The financial press is humming over what President Barack Obama’s call for greater financial regulation and the SEC’s investigation into subprime mortgage deals will mean for the financial sector and its related stocks and exchange traded funds (ETFs).  Some experts believe tighter financial oversight shouldn’t have a negative effect on the sector. Why?

According to Sam Mamudi of MarketWatch, analysts and experts give a few reasons why financial overhaul shouldn’t hurt the financial sector.

  • Regulation is largely aimed at the larger banks, so the sector as a whole shouldn’t be affected.
  • Some analysts believe investors are already discounting for tighter regulation, meaning any concrete developments in this uncertain situation should bring a relief rally. [Looking Under the Hood of Financial ETFs.]
  • Regulation should help the larger banks stabilize earnings and avoid another financial crisis.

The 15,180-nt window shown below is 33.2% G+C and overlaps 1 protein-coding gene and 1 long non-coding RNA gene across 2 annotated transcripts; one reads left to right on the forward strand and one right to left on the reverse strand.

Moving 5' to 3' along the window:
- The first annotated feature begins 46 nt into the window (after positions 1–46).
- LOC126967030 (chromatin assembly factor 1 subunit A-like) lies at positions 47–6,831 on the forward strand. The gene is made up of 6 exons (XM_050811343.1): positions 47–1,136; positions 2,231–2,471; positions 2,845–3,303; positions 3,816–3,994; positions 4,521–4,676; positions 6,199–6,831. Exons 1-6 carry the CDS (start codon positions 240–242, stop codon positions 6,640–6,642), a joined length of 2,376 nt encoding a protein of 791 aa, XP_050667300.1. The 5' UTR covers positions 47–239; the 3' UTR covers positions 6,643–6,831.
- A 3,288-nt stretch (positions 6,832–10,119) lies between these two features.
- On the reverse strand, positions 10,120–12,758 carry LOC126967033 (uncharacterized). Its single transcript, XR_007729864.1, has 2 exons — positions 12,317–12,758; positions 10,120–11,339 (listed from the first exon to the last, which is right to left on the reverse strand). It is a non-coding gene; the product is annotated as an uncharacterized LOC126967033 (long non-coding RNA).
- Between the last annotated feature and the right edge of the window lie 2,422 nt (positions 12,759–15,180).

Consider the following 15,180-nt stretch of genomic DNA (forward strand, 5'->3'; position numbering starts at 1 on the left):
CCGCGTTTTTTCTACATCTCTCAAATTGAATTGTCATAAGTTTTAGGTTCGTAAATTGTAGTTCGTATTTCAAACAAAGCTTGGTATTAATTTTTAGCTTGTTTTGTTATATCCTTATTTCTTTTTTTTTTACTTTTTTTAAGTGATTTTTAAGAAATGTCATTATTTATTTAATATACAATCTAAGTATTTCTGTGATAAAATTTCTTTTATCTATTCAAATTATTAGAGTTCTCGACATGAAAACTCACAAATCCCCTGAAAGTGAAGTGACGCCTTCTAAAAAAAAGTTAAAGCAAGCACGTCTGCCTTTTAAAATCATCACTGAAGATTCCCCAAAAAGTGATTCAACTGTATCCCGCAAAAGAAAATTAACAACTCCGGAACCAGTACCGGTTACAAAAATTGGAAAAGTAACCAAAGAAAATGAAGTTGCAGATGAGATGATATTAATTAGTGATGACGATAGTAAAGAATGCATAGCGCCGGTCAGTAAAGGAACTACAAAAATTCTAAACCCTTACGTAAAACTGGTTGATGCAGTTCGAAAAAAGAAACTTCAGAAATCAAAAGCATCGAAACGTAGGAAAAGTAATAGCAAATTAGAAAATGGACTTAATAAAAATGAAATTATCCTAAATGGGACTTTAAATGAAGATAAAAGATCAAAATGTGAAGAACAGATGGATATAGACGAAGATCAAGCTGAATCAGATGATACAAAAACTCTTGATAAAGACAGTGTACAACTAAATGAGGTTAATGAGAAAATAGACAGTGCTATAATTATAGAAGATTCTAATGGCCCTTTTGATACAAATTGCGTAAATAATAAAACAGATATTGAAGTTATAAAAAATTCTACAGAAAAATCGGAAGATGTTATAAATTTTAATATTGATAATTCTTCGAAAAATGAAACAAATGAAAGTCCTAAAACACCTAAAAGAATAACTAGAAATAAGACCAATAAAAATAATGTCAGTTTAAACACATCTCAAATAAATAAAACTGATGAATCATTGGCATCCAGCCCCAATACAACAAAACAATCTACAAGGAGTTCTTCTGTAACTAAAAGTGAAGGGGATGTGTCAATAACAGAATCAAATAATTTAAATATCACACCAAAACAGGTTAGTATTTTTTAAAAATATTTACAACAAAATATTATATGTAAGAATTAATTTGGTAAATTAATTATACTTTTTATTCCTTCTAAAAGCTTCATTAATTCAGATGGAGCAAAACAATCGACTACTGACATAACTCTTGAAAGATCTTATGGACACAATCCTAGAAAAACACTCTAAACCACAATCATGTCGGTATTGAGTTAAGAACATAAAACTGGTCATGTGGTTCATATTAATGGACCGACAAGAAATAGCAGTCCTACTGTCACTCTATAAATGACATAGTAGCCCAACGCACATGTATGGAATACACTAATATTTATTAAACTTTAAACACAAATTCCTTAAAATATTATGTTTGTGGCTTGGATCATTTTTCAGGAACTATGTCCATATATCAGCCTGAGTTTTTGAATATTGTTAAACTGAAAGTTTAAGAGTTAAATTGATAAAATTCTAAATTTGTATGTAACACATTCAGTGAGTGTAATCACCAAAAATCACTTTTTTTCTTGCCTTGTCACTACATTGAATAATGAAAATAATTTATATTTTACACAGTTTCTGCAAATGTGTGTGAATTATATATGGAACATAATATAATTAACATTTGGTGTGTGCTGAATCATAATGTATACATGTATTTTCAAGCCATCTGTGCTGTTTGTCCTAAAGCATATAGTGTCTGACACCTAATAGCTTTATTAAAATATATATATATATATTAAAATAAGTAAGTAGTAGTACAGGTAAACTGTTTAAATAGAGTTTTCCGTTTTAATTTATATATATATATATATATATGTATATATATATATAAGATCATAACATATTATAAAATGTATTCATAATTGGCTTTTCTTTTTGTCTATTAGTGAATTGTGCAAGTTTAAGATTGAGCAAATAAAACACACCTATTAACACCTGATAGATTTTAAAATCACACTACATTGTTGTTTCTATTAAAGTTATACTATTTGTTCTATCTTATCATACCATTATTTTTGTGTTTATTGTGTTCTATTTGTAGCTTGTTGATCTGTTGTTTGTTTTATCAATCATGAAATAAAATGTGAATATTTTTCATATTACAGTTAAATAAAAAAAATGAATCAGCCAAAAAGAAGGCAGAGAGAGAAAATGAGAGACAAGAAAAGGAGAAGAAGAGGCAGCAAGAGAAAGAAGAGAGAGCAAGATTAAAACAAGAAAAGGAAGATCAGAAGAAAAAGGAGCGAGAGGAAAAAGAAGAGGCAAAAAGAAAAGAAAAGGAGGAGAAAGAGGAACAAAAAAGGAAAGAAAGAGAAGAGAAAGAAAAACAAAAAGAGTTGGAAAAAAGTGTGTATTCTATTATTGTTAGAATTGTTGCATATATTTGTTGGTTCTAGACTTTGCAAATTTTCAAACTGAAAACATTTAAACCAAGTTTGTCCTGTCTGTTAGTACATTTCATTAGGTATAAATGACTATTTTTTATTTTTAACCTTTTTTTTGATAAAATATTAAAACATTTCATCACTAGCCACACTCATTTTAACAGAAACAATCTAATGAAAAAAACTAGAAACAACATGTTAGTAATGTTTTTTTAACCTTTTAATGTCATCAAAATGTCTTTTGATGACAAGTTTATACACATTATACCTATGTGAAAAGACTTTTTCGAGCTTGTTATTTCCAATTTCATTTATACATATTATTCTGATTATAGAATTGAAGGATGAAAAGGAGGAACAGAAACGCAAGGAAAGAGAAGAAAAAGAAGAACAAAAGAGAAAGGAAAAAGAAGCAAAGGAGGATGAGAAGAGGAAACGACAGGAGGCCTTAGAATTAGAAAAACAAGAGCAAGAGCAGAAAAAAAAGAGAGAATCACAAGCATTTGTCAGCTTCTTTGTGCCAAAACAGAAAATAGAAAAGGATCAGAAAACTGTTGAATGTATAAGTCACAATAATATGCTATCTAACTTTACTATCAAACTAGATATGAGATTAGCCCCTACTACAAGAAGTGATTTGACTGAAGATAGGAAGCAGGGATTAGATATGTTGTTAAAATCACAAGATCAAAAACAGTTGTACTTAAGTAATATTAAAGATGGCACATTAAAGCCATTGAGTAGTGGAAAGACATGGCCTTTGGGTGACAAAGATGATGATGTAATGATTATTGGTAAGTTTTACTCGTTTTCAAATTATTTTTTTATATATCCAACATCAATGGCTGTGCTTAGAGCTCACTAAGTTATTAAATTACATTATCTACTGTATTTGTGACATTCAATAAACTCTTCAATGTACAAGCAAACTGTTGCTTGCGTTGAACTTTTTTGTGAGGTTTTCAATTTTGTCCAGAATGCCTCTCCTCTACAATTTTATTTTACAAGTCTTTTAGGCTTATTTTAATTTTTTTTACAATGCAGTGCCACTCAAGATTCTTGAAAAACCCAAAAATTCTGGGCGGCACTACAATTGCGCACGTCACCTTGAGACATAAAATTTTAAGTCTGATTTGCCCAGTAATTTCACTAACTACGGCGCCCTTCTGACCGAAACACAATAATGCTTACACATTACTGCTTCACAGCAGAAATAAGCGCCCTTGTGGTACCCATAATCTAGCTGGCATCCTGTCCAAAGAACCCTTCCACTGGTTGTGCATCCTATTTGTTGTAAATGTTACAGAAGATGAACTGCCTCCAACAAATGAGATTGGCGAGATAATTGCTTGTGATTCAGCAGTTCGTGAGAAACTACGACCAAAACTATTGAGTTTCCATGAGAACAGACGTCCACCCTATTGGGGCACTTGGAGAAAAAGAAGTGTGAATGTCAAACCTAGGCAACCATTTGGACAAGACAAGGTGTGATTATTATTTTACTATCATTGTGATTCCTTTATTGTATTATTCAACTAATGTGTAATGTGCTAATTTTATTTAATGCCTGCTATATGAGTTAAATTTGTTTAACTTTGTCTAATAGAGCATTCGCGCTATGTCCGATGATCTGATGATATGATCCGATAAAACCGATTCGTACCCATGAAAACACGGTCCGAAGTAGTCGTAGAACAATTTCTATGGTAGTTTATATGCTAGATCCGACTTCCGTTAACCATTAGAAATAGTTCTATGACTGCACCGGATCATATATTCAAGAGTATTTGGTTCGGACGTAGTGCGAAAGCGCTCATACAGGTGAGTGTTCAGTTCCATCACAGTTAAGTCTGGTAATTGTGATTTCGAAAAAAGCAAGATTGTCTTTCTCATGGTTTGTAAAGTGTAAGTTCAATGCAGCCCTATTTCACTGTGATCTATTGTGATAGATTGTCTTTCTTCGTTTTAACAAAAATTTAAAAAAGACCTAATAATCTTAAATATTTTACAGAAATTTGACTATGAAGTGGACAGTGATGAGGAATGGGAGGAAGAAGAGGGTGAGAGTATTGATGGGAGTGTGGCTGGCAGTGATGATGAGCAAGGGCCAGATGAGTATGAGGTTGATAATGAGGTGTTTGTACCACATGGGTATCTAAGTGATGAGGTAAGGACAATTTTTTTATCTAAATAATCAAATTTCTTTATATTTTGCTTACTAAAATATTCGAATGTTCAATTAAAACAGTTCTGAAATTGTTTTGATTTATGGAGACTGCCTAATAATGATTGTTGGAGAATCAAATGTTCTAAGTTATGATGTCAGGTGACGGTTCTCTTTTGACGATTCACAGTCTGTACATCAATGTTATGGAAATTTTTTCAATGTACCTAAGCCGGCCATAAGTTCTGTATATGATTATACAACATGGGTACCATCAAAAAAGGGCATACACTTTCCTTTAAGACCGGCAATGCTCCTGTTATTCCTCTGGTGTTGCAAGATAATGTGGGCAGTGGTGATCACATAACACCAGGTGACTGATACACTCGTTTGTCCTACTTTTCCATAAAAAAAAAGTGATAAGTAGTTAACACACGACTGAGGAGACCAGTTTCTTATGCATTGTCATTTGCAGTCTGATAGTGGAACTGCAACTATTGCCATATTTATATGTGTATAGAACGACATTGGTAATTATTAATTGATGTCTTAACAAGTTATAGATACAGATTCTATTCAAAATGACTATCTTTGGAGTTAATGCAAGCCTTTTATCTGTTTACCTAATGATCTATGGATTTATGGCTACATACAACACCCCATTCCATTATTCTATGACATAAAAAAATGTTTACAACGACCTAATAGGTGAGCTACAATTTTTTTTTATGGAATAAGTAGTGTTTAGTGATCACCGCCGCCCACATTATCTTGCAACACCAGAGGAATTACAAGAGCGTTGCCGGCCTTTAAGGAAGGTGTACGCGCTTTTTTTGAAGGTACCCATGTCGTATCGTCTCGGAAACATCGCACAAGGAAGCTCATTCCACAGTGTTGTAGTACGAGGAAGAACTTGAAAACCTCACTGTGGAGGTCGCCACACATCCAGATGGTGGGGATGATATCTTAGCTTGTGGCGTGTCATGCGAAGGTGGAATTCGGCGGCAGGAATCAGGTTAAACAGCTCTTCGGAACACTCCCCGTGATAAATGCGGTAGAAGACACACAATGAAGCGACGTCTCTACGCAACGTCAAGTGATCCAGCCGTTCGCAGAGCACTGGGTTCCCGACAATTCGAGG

• De-regulation hasn’t been the boon that many assume it to have been for financial stocks. Over 10 years, J.P. Morgan (NYSE: JPM) is about even, Citigroup (NYSE: C) is down 90% and Goldman Sachs (NYSE: GS) is up only 60%. [Regional Bank ETFs Are Riding High.]

For more stories on financials, visit our financial category.

  • SPDR KBW Bank (NYSEArca: KBE) should be in the limelight in regards to financial oversight. Bank of America, Citigroup and Wells Fargo are 10%, 7.8% and 7.4% percent of holdings.

  • SPDR KBW Regional Banking (NYSEArca: KRE) shouldn’t be heavily affected by financial oversight, according to some analysts.

  • Financial Select Sector SPDR (NYSEArca: XLF) should be in the limelight in regards to financial oversight. Bank of America, JP Morgan and Wells Fargo are 10.1%, 9.8% and 9.5% percent of holdings.

Sumin Kim contributed to this article.

The opinions and forecasts expressed herein are solely those of Tom Lydon, and may not actually come to pass. Information on this site should not be used or construed as an offer to sell, a solicitation of an offer to buy, or a recommendation for any product.